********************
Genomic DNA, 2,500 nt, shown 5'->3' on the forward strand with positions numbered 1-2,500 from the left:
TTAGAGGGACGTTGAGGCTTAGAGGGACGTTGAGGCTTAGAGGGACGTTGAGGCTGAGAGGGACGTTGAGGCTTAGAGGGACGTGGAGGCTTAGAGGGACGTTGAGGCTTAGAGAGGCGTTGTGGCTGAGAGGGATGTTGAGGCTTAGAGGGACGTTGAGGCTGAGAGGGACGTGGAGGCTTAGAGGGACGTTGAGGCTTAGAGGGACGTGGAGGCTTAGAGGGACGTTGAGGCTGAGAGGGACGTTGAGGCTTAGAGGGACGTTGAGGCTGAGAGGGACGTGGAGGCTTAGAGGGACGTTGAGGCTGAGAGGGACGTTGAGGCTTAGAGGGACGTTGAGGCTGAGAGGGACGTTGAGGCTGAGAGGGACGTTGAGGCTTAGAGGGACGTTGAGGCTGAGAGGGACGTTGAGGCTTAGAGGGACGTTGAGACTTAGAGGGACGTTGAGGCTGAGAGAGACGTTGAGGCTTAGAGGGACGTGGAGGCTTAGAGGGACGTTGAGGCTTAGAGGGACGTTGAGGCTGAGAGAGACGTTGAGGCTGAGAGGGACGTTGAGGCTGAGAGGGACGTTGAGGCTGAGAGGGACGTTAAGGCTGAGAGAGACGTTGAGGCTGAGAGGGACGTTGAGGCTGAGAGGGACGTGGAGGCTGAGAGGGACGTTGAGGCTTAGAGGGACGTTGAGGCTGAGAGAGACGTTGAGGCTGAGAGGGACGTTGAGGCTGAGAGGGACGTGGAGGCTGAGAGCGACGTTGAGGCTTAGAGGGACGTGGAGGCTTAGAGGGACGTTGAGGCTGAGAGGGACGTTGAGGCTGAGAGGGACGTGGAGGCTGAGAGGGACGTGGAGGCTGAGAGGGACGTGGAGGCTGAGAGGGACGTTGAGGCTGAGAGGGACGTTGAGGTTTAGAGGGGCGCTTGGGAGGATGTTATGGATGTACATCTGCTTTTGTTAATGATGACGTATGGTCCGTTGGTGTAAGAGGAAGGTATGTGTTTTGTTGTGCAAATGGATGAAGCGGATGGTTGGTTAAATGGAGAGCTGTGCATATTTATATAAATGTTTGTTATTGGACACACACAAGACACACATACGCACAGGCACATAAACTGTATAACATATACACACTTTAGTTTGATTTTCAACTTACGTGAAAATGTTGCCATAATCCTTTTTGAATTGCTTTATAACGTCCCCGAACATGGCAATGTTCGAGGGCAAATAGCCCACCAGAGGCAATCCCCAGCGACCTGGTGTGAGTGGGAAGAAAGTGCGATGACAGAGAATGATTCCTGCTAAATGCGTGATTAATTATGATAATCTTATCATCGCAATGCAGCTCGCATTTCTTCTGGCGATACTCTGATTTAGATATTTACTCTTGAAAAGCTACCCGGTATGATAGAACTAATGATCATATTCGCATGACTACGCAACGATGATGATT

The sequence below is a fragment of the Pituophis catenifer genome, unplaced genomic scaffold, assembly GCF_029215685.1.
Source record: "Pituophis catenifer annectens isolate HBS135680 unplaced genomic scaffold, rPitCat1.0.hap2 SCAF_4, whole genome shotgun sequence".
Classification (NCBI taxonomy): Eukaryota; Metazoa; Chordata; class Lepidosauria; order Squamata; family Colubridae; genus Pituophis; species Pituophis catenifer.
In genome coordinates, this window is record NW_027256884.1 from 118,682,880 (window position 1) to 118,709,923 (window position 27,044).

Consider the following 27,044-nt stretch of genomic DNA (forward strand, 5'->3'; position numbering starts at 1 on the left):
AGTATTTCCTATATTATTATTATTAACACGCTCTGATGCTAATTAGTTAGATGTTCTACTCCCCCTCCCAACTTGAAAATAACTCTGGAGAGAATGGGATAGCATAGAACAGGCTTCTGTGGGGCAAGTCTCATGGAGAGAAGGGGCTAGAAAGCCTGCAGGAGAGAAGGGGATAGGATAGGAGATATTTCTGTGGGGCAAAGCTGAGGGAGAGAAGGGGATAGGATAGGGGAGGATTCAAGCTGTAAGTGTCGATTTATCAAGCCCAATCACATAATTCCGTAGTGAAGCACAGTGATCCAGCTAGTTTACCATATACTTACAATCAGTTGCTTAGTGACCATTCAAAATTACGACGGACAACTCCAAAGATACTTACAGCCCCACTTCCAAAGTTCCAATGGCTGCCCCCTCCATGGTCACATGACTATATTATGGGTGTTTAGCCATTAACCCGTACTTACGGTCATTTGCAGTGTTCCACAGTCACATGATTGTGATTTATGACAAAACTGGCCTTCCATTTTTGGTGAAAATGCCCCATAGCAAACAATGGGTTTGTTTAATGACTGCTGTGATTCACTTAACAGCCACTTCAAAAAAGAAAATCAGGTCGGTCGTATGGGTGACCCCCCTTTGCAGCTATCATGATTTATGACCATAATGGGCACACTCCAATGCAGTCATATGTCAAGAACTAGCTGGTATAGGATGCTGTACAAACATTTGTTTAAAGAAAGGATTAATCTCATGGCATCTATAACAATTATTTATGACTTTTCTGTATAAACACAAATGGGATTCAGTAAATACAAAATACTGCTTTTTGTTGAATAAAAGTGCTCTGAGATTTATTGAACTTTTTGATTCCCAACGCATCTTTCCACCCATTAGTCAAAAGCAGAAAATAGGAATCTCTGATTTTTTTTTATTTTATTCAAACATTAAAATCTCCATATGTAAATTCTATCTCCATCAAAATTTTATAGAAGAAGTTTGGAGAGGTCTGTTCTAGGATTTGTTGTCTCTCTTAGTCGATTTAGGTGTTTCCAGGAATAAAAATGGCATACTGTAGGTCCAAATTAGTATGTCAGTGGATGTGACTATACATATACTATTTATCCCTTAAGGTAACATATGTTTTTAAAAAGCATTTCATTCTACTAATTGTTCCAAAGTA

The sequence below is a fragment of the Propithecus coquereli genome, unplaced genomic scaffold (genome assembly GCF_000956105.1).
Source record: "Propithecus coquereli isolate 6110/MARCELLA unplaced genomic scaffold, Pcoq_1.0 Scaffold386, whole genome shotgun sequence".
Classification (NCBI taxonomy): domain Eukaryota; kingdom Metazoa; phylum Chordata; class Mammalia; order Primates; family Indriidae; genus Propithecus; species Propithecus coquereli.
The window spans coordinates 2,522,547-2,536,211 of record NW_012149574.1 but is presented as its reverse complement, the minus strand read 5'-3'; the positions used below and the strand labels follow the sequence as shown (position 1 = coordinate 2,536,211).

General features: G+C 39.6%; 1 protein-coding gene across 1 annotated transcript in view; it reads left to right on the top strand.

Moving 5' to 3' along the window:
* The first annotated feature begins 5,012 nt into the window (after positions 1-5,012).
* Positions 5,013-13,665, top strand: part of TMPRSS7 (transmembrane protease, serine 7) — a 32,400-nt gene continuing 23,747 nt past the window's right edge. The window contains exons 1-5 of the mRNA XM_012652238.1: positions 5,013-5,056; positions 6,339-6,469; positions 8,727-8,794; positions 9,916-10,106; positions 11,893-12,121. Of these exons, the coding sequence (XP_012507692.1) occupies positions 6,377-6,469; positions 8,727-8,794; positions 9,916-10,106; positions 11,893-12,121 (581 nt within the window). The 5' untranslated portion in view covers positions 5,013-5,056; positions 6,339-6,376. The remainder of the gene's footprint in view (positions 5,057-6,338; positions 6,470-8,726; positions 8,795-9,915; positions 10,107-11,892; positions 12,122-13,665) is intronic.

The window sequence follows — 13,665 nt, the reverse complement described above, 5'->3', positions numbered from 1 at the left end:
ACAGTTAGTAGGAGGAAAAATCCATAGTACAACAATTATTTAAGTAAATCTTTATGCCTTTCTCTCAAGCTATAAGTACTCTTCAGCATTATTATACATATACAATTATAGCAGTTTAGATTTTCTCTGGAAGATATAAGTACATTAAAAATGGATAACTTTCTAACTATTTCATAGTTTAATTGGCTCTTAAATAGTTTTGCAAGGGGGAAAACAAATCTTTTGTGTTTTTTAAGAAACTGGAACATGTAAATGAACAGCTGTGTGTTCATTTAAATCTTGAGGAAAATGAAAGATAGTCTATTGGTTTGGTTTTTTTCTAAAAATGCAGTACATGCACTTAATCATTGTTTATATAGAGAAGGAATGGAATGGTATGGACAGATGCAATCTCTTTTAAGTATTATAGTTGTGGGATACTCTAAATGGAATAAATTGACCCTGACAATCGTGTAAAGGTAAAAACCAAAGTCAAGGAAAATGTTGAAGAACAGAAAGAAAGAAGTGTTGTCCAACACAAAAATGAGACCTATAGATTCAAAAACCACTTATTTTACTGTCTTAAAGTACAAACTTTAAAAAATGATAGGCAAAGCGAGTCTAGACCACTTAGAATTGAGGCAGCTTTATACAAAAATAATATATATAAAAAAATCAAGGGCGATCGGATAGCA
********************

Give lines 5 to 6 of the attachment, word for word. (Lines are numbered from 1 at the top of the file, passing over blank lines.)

Classification (NCBI taxonomy): Eukaryota; Metazoa; Chordata; class Lepidosauria; order Squamata; family Colubridae; genus Pituophis; species Pituophis catenifer.
In genome coordinates, this window is record NW_027256884.1 from 118,682,880 (window position 1) to 118,709,923 (window position 27,044).